How to Take a Blood Pressure Manually



0:00 everyone, it’s Sarah with registered nurse RN. com and today I’m going to go
0:03 over with you how to take blood pressure manually in the hospital
0:07 settings we are blessed because we have automatic blood pressure monitors that
0:11 take her blood pressure is constantly for patients but there are times in the
0:15 settings where we’ll have to take them manually
0:18 especially if we don’t trust the monitor or you can sometimes the monitor won’t
0:22 read a patient’s blood pressure because of their blood pressures too low so you
0:26 have to know how to take blood pressure manually so in this video I’m
0:29 going to go over how to take blood pressure manually I’m actually going to
0:33 perform the skill and you’ll get to watch me do it and see how I do it and I
0:36 want to give you some quick tips that I’ve just learned over the years with
0:40 taking blood pressure is manually so first to let’s go over equipment
0:44 ok this is a manual blood pressure cuff you can get these anywhere Walmart off
0:49 the internet anything
0:51 typically you have it comes with a cuff make it comes and make sure because
0:56 sometimes people buy these and they don’t come with this big monitor big
0:59 moment ometer and always make sure that whenever you’re buying it says with this
1:04 big manometer because sometimes you just get the cuff and the rubber bowl but
1:10 you won’t get that you have to buy that extra this is the big thing about it so
1:13 make sure that it comes with this and you have your rubber bulb that blows up
1:18 with an open and closed valve and a lot of times they come with little neat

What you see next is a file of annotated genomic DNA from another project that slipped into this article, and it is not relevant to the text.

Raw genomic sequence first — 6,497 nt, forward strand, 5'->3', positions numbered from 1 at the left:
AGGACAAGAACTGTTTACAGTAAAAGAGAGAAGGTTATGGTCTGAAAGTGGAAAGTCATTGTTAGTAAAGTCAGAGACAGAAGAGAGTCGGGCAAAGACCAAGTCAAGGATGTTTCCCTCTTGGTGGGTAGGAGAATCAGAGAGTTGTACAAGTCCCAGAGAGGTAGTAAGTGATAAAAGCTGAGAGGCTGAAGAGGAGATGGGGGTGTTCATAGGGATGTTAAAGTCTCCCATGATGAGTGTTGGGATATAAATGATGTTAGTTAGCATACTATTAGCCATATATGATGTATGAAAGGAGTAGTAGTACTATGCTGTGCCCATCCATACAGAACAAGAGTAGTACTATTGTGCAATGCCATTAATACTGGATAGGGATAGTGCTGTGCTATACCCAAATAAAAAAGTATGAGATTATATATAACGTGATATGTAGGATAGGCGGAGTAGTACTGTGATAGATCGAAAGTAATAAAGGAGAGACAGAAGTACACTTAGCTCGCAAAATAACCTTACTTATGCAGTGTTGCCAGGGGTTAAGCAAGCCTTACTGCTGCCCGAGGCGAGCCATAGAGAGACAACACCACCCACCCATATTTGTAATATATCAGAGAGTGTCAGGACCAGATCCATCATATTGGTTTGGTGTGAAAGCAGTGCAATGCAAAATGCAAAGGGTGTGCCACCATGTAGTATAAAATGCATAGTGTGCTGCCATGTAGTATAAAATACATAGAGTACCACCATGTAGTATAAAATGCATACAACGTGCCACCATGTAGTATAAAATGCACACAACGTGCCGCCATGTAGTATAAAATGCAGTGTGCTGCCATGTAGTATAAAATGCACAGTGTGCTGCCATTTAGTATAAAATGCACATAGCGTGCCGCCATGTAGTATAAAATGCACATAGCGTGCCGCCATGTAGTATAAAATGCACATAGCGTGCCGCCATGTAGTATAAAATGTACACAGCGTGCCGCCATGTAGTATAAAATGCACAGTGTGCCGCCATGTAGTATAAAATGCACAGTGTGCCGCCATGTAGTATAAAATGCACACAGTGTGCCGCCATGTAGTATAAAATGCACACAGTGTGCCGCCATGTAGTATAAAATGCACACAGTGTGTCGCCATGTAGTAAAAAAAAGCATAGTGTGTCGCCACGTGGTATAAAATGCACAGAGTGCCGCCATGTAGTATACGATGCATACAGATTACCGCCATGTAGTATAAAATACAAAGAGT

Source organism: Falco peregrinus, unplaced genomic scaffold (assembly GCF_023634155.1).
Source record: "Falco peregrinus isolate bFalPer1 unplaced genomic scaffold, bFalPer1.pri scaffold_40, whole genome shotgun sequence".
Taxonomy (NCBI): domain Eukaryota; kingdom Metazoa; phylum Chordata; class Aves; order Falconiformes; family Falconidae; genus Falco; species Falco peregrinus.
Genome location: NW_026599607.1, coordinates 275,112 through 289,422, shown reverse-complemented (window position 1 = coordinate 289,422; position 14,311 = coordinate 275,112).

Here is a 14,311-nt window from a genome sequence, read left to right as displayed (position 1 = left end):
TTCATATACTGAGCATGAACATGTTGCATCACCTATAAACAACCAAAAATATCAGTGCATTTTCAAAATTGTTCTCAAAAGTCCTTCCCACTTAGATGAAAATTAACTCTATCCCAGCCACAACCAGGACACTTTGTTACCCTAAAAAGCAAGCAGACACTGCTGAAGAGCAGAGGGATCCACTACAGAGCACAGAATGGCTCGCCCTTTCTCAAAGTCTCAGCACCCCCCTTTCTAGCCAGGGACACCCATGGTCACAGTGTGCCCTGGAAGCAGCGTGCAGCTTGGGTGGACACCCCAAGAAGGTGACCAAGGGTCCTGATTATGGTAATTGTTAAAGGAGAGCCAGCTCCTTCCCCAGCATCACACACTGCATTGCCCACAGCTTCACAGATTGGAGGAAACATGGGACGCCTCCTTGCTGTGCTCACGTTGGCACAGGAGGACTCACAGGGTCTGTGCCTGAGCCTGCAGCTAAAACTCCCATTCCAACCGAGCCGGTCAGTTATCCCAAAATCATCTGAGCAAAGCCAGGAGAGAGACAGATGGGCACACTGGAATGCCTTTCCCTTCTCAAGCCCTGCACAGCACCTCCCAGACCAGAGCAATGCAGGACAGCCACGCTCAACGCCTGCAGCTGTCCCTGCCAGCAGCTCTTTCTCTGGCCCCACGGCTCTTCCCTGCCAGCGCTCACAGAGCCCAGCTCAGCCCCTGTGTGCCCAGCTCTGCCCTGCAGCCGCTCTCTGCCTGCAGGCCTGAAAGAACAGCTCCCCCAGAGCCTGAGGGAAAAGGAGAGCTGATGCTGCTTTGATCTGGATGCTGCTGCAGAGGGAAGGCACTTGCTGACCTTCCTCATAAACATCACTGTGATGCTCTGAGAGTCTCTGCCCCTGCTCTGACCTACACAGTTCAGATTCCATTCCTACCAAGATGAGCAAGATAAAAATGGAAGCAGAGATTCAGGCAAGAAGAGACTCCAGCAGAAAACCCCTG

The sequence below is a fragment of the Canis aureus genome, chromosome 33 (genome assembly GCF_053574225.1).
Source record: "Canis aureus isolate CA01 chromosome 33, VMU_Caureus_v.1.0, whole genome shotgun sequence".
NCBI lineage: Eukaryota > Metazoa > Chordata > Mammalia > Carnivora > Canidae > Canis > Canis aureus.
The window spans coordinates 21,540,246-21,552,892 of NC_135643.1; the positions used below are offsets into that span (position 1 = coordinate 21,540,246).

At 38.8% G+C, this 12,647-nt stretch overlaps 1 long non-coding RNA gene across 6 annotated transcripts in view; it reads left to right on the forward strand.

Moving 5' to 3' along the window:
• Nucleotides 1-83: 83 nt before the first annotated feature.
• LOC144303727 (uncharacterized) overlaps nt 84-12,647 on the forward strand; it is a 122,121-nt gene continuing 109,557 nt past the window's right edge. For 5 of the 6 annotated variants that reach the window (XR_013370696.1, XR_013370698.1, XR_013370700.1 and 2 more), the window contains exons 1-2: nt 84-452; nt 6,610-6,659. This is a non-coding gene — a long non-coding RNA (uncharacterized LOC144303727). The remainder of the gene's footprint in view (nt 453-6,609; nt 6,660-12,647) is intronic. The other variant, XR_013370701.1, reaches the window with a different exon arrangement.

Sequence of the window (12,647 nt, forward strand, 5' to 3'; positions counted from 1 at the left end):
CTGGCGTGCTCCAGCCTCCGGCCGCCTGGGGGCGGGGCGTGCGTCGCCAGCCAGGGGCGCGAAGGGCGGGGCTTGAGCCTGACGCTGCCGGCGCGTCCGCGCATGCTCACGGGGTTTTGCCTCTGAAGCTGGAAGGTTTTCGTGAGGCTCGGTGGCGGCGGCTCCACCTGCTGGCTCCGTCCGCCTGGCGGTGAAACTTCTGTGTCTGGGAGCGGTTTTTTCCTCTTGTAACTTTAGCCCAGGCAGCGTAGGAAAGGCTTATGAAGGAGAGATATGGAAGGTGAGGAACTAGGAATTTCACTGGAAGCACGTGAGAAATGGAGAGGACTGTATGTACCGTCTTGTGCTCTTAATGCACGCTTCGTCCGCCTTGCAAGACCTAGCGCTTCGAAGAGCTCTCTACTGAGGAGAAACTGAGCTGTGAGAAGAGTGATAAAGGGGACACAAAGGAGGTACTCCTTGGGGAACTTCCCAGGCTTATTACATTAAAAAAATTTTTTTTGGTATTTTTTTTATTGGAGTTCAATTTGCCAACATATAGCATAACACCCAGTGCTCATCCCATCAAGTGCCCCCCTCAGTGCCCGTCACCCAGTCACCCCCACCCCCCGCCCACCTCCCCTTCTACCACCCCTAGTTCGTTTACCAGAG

1:23 carrying bag so if your home health nurse you have to travel a lot or you
1:28 just want to take your own blood pressure it will need to have your own
1:30 cup
1:31 and also you need a stethoscope many times if you’re just learning to take
1:36 your own blood pressure that’s why you’re watching this video
1:39 this can actually come with the stethoscope but I like my own set the
1:42 scope but a lot of times they come with the set up so you’ll need your cuff your
1:46 but your speedometer and a play and scope so let’s go over exactly the steps
1:53 of how to take blood pressure and the end we will talk then you’ll actually
1:56 see me perform the skill
1:58 okay whenever you’re taking blood pressure in the clinical setting
2:01 anywhere you want to have the patience set down
2:04 have them be calm for about three to five minutes
2:08 if they’re anxious the real nervous or they’re crying or something like that
2:12 have them set sail for three to five minutes set in a chair with her legs
2:15 on the cross and they’ve armed at a heart level the end what you will do you’ll
2:22 get your cuff and you need to make sure that you have the right size cup if you
2:26 have too large of a calf or too small of a cuff you will get an inaccurate
2:29 reading which is not good
2:31 so whenever you put your cuff on the patient take a look at the patient’s arm
2:34 and you can tell the patient is really little in this area probably need a
2:39 smaller adult or if they have a larger arm you might need a large cup how you
2:44 tell is that you put the cuffs on the arm which I’ll show you with my patient
2:48 that will be doing here in a second and you stick two fingers underneath the
2:51 cuff and if they fit just right
2:54 you have the right size cup if not if it’s too tight to lose you need to get
2:58 another size cuff
3:00 next you’re going to ask your patient what are you can take their blood